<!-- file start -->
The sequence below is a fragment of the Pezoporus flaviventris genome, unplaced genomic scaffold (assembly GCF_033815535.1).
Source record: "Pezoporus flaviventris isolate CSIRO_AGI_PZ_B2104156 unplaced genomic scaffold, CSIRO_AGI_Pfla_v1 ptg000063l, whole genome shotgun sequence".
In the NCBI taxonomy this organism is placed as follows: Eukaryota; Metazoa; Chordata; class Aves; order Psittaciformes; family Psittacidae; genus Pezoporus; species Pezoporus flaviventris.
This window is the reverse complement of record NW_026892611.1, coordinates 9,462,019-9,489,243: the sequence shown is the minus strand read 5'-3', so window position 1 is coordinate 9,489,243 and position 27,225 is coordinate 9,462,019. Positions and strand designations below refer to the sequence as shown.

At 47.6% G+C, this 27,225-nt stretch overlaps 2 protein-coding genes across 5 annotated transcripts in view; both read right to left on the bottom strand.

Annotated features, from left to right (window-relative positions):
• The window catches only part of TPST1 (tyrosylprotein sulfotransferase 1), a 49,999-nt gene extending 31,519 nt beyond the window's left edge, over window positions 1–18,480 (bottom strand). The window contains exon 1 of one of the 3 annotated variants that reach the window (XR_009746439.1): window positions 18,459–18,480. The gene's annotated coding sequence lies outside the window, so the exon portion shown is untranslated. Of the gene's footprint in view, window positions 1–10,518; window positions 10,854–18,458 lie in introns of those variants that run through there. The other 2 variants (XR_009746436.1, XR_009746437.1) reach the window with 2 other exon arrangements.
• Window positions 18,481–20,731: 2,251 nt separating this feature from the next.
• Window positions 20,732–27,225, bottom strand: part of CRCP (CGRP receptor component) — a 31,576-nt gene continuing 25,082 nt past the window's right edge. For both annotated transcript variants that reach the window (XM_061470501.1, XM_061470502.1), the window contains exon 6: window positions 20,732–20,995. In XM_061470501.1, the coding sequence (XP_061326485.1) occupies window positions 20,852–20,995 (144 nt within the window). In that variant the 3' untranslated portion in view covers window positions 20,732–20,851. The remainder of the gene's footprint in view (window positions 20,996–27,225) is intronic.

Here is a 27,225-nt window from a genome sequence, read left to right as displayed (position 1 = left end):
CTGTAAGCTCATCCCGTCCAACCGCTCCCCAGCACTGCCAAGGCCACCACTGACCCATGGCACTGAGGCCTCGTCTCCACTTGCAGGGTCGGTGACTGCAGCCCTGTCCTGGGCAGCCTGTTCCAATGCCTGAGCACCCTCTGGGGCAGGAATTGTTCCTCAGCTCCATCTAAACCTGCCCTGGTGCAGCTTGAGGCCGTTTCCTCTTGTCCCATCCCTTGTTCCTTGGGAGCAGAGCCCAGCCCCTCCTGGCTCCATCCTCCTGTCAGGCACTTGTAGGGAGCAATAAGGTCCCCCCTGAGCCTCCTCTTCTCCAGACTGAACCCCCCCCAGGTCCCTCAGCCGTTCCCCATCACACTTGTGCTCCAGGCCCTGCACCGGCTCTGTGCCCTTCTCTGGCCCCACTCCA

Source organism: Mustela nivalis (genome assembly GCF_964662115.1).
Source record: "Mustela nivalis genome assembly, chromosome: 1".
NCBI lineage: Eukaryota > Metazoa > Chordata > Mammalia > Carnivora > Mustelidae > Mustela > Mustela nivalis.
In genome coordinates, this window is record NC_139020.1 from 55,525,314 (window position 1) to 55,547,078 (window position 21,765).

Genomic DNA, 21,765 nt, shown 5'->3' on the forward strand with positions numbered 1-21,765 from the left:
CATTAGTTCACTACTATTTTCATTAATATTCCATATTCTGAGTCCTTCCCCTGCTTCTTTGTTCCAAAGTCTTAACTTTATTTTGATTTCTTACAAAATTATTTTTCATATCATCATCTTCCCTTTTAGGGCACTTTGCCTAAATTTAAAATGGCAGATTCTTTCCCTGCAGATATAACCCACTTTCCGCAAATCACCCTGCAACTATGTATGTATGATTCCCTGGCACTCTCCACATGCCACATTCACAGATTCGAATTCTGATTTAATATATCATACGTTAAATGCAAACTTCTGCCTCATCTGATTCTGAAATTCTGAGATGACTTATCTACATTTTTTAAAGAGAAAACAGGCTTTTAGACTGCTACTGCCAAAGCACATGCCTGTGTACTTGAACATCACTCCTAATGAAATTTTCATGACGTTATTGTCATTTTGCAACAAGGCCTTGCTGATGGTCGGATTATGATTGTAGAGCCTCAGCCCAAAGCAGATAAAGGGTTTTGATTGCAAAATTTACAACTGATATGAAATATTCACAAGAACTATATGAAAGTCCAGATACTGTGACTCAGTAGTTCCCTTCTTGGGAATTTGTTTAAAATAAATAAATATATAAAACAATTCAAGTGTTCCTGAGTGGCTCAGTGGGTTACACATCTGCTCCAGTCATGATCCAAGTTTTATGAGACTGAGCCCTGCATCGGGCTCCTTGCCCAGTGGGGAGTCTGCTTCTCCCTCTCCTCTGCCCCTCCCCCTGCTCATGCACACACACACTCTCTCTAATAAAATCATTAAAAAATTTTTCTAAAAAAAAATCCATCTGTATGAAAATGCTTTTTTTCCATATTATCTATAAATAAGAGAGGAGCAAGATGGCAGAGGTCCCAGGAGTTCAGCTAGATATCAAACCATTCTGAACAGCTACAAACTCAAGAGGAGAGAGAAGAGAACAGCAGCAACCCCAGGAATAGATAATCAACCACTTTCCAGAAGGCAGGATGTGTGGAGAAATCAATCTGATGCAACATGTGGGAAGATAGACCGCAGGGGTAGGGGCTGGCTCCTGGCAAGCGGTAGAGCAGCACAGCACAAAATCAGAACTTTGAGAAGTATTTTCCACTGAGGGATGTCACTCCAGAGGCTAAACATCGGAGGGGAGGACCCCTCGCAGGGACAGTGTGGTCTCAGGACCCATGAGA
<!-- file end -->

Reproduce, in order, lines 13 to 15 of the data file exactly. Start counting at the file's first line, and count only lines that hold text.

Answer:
Source record: "Mustela nivalis genome assembly, chromosome: 1".
NCBI lineage: Eukaryota > Metazoa > Chordata > Mammalia > Carnivora > Mustelidae > Mustela > Mustela nivalis.
In genome coordinates, this window is record NC_139020.1 from 55,525,314 (window position 1) to 55,547,078 (window position 21,765).